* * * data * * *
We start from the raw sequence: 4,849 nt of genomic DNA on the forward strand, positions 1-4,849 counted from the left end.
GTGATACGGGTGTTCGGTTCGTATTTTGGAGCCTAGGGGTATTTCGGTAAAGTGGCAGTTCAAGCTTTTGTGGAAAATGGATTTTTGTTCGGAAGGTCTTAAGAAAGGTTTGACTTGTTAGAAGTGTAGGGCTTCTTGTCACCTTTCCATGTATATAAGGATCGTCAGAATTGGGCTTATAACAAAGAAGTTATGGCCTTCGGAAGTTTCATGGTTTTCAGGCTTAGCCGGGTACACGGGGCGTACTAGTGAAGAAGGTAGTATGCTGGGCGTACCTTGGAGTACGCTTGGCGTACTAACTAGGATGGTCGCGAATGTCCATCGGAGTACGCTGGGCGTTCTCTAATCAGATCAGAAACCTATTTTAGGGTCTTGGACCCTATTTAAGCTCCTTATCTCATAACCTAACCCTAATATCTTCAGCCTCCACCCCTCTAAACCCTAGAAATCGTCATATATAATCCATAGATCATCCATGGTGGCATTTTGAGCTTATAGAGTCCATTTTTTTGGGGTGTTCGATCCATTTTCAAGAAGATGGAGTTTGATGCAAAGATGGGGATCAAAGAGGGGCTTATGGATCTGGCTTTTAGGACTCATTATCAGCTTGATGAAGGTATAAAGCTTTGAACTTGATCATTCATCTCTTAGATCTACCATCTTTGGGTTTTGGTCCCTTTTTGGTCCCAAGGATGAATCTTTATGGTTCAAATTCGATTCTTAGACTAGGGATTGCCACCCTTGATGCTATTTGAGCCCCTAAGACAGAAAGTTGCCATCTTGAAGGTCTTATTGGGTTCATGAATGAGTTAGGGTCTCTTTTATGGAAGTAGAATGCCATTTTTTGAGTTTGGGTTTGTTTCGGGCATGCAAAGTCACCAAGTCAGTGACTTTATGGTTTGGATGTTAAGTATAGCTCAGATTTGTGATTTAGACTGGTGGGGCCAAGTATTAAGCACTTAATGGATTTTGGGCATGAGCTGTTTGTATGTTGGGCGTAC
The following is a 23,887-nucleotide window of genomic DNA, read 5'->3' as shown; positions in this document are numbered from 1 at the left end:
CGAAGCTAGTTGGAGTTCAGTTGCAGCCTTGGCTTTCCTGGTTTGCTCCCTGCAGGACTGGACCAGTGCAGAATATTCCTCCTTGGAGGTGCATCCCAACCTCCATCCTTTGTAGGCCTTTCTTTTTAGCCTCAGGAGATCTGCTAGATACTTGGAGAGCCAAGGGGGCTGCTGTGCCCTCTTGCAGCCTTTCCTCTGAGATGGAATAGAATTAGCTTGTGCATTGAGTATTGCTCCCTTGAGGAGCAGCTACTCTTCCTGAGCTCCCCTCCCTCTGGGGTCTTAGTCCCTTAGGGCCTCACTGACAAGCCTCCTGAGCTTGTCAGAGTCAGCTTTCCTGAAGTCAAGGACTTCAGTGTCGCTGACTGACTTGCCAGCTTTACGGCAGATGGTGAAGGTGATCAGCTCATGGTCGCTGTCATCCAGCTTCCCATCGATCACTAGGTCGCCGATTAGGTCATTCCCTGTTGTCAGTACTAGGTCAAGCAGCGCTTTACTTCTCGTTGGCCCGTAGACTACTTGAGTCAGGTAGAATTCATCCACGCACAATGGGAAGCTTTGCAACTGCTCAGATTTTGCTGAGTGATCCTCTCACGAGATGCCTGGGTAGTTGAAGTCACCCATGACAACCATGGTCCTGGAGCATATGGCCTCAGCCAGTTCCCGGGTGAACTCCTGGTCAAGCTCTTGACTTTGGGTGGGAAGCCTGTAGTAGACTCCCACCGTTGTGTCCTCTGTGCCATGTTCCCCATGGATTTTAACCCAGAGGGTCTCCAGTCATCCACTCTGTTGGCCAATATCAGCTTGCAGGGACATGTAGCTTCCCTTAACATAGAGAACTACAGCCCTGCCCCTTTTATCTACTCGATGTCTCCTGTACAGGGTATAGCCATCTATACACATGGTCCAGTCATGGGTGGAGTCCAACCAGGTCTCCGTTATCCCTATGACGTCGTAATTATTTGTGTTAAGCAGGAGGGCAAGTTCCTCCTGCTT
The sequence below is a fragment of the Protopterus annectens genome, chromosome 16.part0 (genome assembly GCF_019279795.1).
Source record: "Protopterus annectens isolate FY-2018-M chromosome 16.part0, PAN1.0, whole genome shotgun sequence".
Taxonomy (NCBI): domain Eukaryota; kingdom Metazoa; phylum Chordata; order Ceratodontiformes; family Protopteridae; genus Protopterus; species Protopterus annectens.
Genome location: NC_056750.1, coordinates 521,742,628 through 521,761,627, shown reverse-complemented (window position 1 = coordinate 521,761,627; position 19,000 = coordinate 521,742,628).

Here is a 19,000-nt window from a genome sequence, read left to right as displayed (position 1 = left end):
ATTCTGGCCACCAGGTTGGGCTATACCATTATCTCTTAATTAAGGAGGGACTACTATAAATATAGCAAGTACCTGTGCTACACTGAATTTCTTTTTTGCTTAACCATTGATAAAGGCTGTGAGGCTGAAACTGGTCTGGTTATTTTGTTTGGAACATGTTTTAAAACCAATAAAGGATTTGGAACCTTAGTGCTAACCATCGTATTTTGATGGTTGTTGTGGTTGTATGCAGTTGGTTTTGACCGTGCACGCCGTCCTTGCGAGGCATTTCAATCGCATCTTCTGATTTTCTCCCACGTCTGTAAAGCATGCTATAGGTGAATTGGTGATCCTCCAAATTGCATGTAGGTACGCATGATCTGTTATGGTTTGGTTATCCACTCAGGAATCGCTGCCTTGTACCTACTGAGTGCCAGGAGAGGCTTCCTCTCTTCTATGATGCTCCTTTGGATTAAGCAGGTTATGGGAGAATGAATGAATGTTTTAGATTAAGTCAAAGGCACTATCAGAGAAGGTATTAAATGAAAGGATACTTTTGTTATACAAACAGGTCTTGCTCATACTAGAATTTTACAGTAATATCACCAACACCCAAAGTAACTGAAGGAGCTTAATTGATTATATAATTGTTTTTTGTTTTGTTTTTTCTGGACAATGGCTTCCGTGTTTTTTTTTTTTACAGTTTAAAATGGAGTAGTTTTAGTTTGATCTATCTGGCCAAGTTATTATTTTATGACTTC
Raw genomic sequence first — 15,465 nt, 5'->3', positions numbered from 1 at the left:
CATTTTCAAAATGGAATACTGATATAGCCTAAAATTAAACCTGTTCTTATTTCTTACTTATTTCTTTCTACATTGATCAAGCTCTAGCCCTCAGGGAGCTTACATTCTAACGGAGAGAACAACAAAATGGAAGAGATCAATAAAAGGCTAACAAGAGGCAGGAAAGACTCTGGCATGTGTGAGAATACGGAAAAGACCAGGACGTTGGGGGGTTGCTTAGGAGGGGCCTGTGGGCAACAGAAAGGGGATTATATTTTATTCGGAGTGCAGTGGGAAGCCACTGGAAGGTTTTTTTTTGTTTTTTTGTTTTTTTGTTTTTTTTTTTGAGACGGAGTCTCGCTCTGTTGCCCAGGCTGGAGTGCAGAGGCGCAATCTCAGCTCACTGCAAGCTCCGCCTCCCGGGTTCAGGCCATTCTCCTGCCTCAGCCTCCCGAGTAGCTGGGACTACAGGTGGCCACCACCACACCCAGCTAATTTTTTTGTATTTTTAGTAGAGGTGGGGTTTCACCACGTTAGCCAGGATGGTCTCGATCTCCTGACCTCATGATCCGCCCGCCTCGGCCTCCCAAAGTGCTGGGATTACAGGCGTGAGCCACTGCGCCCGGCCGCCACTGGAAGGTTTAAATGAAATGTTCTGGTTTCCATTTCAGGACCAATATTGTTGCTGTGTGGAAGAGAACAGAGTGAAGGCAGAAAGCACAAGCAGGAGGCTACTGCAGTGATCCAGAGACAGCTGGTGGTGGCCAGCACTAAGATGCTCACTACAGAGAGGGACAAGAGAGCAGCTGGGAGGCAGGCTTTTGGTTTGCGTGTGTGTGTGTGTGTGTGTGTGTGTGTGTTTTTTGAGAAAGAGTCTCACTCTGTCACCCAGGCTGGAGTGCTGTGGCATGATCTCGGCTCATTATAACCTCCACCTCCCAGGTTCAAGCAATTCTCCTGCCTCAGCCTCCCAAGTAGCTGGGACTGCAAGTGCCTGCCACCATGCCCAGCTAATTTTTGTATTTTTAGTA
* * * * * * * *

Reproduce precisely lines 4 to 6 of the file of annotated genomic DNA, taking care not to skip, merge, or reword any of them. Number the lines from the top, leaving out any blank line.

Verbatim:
CGAAGCTAGTTGGAGTTCAGTTGCAGCCTTGGCTTTCCTGGTTTGCTCCCTGCAGGACTGGACCAGTGCAGAATATTCCTCCTTGGAGGTGCATCCCAACCTCCATCCTTTGTAGGCCTTTCTTTTTAGCCTCAGGAGATCTGCTAGATACTTGGAGAGCCAAGGGGGCTGCTGTGCCCTCTTGCAGCCTTTCCTCTGAGATGGAATAGAATTAGCTTGTGCATTGAGTATTGCTCCCTTGAGGAGCAGCTACTCTTCCTGAGCTCCCCTCCCTCTGGGGTCTTAGTCCCTTAGGGCCTCACTGACAAGCCTCCTGAGCTTGTCAGAGTCAGCTTTCCTGAAGTCAAGGACTTCAGTGTCGCTGACTGACTTGCCAGCTTTACGGCAGATGGTGAAGGTGATCAGCTCATGGTCGCTGTCATCCAGCTTCCCATCGATCACTAGGTCGCCGATTAGGTCATTCCCTGTTGTCAGTACTAGGTCAAGCAGCGCTTTACTTCTCGTTGGCCCGTAGACTACTTGAGTCAGGTAGAATTCATCCACGCACAATGGGAAGCTTTGCAACTGCTCAGATTTTGCTGAGTGATCCTCTCACGAGATGCCTGGGTAGTTGAAGTCACCCATGACAACCATGGTCCTGGAGCATATGGCCTCAGCCAGTTCCCGGGTGAACTCCTGGTCAAGCTCTTGACTTTGGGTGGGAAGCCTGTAGTAGACTCCCACCGTTGTGTCCTCTGTGCCATGTTCCCCATGGATTTTAACCCAGAGGGTCTCCAGTCATCCACTCTGTTGGCCAATATCAGCTTGCAGGGACATGTAGCTTCCCTTAACATAGAGAACTACAGCCCTGCCCCTTTTATCTACTCGATGTCTCCTGTACAGGGTATAGCCATCTATACACATGGTCCAGTCATGGGTGGAGTCCAACCAGGTCTCCGTTATCCCTATGACGTCGTAATTATTTGTGTTAAGCAGGAGGGCAAGTTCCTCCTGCTT
The sequence below is a fragment of the Protopterus annectens genome, chromosome 16.part0 (genome assembly GCF_019279795.1).
Source record: "Protopterus annectens isolate FY-2018-M chromosome 16.part0, PAN1.0, whole genome shotgun sequence".